Skip to content
  • «
  • 1
  • »

The search returned 7 results.


E-Procurement for PPPs and Concessions: journal article

Current Trends and Opportunities

Bruno de Cazalet, Iryna Zapatrina

European Procurement & Public Private Partnership Law Review, Volume 16 (2021), Issue 2, Page 131 - 150

Recently, also due to the COVID-19 pandemic, the issue of using e-procurement is becoming more and more relevant for all countries around the world, and especially for EU Member States implementing the requirements of the Directives on public procurement. The substantial advantages of the use of electronic procedures for public procurement for reduction of tender costs and better prices, the possibility to avoid misuse, collusion and corruption, led some countries to explore opportunities to adapt the traditional e-procurement experience for public-private partnership (PPP) and concession tenders. Today, the regulation in this field is practically absent and the experience is very limited. This article presents: an analysis of the situation regarding current regulation, experience in electronic PPP procurement implementation, and trends; the peculiarities of PPP procurement compared to traditional public procurement; the difficulties related to PPP procurement as e-procurement; and the recommendations of authors on the use of electronic procurements for PPPs and concessions based on the peculiarities of a project implemented using relevant mechanisms. Keywords: public-private partnership; PPP; public procurement; electronic procurement; e-procurement; digitalisation




The Directive 2014/24/EU and the Implementation of e-Procurement in Portugal – Part I journal article

Raquel Carvalho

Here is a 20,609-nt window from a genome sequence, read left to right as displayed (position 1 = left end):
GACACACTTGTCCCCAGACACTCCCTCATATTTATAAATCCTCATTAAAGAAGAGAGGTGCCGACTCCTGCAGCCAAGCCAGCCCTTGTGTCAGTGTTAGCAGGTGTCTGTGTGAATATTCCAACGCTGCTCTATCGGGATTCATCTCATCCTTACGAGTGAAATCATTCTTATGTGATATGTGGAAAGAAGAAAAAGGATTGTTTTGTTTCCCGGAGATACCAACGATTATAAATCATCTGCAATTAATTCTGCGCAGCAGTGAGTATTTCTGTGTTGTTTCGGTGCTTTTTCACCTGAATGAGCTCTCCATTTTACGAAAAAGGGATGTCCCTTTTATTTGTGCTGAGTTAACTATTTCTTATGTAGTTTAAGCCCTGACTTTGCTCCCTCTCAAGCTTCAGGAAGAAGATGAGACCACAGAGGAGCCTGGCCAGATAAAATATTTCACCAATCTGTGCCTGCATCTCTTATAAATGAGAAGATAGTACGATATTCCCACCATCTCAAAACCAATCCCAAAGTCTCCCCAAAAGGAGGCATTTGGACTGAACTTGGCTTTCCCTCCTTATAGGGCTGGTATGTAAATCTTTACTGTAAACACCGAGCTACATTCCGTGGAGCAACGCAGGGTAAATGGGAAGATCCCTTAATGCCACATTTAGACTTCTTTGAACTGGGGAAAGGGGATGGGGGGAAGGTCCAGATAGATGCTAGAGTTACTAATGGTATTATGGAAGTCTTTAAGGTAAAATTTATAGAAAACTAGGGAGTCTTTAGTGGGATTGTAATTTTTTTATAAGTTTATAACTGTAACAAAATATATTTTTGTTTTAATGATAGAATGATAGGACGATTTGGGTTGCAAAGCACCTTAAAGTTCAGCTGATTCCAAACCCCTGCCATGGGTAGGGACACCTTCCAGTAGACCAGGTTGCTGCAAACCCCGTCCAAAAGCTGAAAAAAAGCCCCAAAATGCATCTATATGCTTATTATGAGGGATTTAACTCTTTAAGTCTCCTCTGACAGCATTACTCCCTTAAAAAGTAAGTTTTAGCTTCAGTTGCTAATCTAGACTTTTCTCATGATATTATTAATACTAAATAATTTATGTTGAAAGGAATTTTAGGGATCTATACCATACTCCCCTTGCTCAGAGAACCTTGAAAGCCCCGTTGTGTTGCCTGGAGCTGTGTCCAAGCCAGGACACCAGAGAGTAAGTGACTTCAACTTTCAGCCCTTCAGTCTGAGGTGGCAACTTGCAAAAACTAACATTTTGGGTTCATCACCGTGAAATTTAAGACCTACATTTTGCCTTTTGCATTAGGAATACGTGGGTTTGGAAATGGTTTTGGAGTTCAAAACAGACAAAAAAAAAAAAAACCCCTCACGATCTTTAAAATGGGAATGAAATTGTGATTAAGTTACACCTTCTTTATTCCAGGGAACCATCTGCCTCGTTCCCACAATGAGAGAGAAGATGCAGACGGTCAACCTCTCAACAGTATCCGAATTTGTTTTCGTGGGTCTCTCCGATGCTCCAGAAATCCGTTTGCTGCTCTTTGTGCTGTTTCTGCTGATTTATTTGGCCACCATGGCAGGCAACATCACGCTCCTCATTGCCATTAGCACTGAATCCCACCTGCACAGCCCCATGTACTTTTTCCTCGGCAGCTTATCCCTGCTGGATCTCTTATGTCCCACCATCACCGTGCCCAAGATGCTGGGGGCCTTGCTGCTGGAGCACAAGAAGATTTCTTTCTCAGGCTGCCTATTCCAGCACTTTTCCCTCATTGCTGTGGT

European Procurement & Public Private Partnership Law Review, Volume 14 (2019), Issue 1, Page 43 - 54

Portugal has been leading the way in the implementation of e-procurement within the European Union. This paper, presented in two Parts, starts, in this Part I, by explaining the framework of e-procurement, describing the Portuguese experience regarding the use of electronic platforms based on factual data assembled by the Portuguese regulatory body. Part II describes the legal regime imposed by the European Union Law thoroughly, particularly by article 22 of Directive 2014/24/EU, which is contained in a specific ruling as it has occurred before the full 2014 Directives transposition. To provide the full picture of e-procurement in Portugal, the paper also explains the projected intention of the Directive transposition and the actual legal ruling enshrined in the Public Contracts Code (PCC). Keywords: e-Procurement; Directive 2014/24/EU Implementation


Directive 2014/24/EU and the Implementation of e-Procurement in Portugal – Part II journal article

Raquel Carvalho

European Procurement & Public Private Partnership Law Review, Volume 14 (2019), Issue 2, Page 70 - 78

This Part II concludes the paper published in EPPPL 1-2019 regarding the implementation of e-procurement in Portugal. In Part I, the evolution regarding e-procurement provisions within Public Procurement Directives from 2004 to 2014 was addressed. Part II now addresses how both the Public Contracts Code and the specific legislation regarding electronic platforms have transposed the 2014 Public Procurement Directives into internal law, namely: (i) how the transposition of articles 29, 22, 40 and annexes of the 2014 Directives was made [not only the legal regime but also how some litigious questions were taken (and solved) to national administrative courts]; (ii) how the first intention of the Legislator to transpose the 2014 Directives went; and (iii) how they were actually effectively transposed. As already referred to in Part I, the transposition of the 2014 Directives in Portugal was made through a two-step procedure. Article 22 of the 2014/24/Directive was regulated by Law 96/2015, a very extensive and complex regulation regarding e-procurement, while the remaining provisions of the 2014 Directives were transposed in 2017 after a period of public discussion of a very different draft. The path that has been built since 2004 is, thus, consolidated.


  • «
  • 1
  • »